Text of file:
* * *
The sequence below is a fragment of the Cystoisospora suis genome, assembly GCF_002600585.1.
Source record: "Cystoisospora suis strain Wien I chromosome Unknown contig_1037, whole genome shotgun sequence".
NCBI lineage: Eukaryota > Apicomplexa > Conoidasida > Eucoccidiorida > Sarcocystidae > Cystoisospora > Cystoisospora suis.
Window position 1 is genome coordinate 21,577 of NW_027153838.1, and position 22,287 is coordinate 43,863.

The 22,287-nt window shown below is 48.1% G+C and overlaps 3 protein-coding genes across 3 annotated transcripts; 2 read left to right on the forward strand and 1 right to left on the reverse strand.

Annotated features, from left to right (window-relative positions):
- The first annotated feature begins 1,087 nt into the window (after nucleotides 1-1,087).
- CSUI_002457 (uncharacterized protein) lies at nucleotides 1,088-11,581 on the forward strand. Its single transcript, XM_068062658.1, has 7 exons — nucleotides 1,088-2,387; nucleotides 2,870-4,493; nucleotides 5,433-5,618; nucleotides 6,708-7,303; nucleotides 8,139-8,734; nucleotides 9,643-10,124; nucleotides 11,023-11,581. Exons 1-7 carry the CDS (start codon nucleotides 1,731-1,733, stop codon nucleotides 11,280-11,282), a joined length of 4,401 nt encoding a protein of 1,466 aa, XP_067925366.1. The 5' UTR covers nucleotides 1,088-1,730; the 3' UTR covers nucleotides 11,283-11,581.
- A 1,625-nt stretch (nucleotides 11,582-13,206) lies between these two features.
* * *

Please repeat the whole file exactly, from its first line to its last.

The sequence below is a fragment of the Cystoisospora suis genome, assembly GCF_002600585.1.
Source record: "Cystoisospora suis strain Wien I chromosome Unknown contig_1037, whole genome shotgun sequence".
NCBI lineage: Eukaryota > Apicomplexa > Conoidasida > Eucoccidiorida > Sarcocystidae > Cystoisospora > Cystoisospora suis.
Window position 1 is genome coordinate 21,577 of NW_027153838.1, and position 22,287 is coordinate 43,863.

The 22,287-nt window shown below is 48.1% G+C and overlaps 3 protein-coding genes across 3 annotated transcripts; 2 read left to right on the forward strand and 1 right to left on the reverse strand.

Annotated features, from left to right (window-relative positions):
- The first annotated feature begins 1,087 nt into the window (after nucleotides 1-1,087).
- CSUI_002457 (uncharacterized protein) lies at nucleotides 1,088-11,581 on the forward strand. Its single transcript, XM_068062658.1, has 7 exons — nucleotides 1,088-2,387; nucleotides 2,870-4,493; nucleotides 5,433-5,618; nucleotides 6,708-7,303; nucleotides 8,139-8,734; nucleotides 9,643-10,124; nucleotides 11,023-11,581. Exons 1-7 carry the CDS (start codon nucleotides 1,731-1,733, stop codon nucleotides 11,280-11,282), a joined length of 4,401 nt encoding a protein of 1,466 aa, XP_067925366.1. The 5' UTR covers nucleotides 1,088-1,730; the 3' UTR covers nucleotides 11,283-11,581.
- A 1,625-nt stretch (nucleotides 11,582-13,206) lies between these two features.